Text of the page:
Hi @lachlan It’s a bit of a tricky one, although Skylark standard (repeated) blocks should make this easier than it’s been in the past. I don’t think you can uniformly apply a blanket 1mm offset/tolerance to all the cutting files in the same way we usually do for the 0.25mm machining tolerance (example here). This is because the material thickness is changed, but not the length of tabs or slots. However, in saying that, the small differences of <1mm may not matter much when you factor in the manufacturer’s variation in plywood batch thicknesses. So there’s maybe two ways you could go about it:
The surest way would be to manually tweak the cutting files (and maybe even 3d models) for 19mm depth on all slots and tabs for every Skylark block, but leave the non-material-based dimensions (ie. length of slots) the same.
The other option is to test a uniform 0.5mm offset on holes/slots and 0.5mm inset on outer profiles, on top of the already applied 0.25mm cutting file machining tolerances, and cut and assemble a few full-size test blocks. If these work, and parts fit together well, this may be a shortcut for converting future version releases that doesn’t involve so much manual adjustment.
Hi @Steve The block models are broken down into ‘parts-of-parts’ CAD components, as you might have seen in the v0.2 development branch Rhino or Sketchup models. We haven’t gone fully parametric with things like material thickness as this logic is not well supported in either software, and it hasn’t been a priority to have different material thickness versions of the Skylark block library to date. I think the 1mm difference is small enough that it could be mitigated by tolerances on the cutting files, but open to other parametric possibilities if you know of a good tool for achieving this across the entire block library?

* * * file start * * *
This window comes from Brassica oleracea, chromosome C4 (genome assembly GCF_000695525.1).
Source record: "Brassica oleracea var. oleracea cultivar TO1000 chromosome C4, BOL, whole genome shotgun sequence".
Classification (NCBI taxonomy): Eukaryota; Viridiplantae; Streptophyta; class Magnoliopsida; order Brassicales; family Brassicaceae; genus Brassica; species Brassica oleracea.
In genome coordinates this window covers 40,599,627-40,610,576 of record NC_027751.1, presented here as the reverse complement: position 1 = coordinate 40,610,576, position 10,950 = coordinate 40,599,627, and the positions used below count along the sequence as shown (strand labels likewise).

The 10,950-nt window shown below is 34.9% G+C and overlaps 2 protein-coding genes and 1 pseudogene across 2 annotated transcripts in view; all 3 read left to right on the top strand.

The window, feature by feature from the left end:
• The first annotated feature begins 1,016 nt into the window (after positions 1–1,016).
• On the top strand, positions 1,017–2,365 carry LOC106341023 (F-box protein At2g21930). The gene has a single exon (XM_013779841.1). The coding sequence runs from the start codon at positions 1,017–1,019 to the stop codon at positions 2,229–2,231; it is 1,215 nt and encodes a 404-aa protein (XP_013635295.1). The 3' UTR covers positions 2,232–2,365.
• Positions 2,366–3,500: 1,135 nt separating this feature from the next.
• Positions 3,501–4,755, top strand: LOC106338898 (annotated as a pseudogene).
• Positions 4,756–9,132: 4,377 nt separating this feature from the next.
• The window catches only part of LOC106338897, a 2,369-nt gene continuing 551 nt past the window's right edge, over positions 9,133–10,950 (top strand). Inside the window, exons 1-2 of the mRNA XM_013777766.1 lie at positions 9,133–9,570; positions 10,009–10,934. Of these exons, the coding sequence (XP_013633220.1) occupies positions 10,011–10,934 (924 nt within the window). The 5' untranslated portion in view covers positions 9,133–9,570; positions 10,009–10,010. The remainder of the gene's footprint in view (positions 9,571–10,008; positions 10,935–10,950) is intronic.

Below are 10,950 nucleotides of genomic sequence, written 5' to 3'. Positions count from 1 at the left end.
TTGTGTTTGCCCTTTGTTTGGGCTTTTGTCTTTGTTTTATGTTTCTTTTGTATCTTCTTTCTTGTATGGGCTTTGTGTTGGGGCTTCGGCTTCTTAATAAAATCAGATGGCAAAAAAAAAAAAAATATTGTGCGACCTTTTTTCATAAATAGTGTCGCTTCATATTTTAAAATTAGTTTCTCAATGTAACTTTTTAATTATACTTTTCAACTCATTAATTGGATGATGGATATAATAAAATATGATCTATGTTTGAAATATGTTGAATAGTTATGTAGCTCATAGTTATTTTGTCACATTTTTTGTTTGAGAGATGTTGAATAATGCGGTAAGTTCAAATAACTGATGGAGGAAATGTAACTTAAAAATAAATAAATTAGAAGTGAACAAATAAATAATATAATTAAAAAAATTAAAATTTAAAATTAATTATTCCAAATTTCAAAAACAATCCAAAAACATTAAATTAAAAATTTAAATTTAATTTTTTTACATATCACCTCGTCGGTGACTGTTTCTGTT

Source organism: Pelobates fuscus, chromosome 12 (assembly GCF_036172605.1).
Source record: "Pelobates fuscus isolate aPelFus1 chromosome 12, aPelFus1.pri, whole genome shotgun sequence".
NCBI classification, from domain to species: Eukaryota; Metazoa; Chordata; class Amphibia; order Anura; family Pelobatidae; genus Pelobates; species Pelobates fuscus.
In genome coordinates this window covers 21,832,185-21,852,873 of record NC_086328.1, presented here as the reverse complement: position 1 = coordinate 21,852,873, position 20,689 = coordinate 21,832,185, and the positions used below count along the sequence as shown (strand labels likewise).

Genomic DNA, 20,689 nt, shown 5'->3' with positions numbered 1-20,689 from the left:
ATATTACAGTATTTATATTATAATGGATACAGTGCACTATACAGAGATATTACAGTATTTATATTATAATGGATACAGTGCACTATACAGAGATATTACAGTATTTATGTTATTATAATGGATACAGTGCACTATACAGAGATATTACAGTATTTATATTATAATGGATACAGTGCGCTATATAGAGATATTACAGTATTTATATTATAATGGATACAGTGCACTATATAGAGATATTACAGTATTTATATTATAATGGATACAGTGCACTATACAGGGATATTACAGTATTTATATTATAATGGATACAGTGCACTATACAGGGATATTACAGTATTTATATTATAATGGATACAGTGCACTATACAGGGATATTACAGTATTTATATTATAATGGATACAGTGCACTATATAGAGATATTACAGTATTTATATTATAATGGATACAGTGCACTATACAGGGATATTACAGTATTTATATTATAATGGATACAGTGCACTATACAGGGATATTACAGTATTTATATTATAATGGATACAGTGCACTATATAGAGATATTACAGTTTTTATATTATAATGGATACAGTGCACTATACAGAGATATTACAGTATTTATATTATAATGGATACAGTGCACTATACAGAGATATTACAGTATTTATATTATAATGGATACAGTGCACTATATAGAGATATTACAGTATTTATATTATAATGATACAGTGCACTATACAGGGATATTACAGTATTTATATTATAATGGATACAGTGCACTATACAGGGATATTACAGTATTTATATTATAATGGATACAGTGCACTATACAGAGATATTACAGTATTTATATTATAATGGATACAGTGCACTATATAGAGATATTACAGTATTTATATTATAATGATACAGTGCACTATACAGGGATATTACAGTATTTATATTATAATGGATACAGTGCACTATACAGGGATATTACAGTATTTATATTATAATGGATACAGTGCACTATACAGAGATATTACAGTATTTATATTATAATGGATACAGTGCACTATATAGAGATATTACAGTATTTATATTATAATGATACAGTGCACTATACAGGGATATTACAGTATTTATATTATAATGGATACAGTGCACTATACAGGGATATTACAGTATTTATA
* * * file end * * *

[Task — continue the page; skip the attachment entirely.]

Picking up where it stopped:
I’m not sure such a tool exists since all the tab lengths and slots are a function of material thickness. You would have had to parameterize the models from the get-go. There are import/export parameter tools for Fusion and Inventor but they are janky. I’ve tried to use those tools in the past but the 2D sketches on faces of materials, critical for generating DXF files, often do not update with parameter changes.
An alternative is using a programmatic 3D CAD package, such as OpenSCAD, where global variables can be set and revised without much change to the workflow. The 3D objects are created with Boolean operations from primitive shapes, meaning that the entire library would need to be revised. However, version control and updating assemblies to the latest versions would be easier than the brute force approach from conventional CAD packages.
I have been dealing with designing a forking proprietary building system that is adaptable for both sizes 18mm EU&USA and 19mm AU&NZ native production.
We have made basically the whole library double by parametric design in Fusion 360.
For simpler parts (similar to the Skylark parts) it is no problem and parts can be adjusted by changing the value in the mother formula table.
So I can from experience say that parametric design in Fusion 360 is surely possible for Skylark and all can be changed on by just changing the thickness value.
Still we decided for our own system for future projects to just give CNC cutters in AU&NZ the order to program with a router bit 7mm but cut with 8mm. Thus creating enough tolerance to make the 19mm fit.
But also ordering import there instead of native production can solve it as well.
Our experience is that in general all fits well when it comes directly from the machine. But some weeks later, or when transported through humidity to location. All get very hard work to make it fit.
So we now cut everything up to 0.5mm bigger in any case. But rely on glue and staples to secure structural integrity.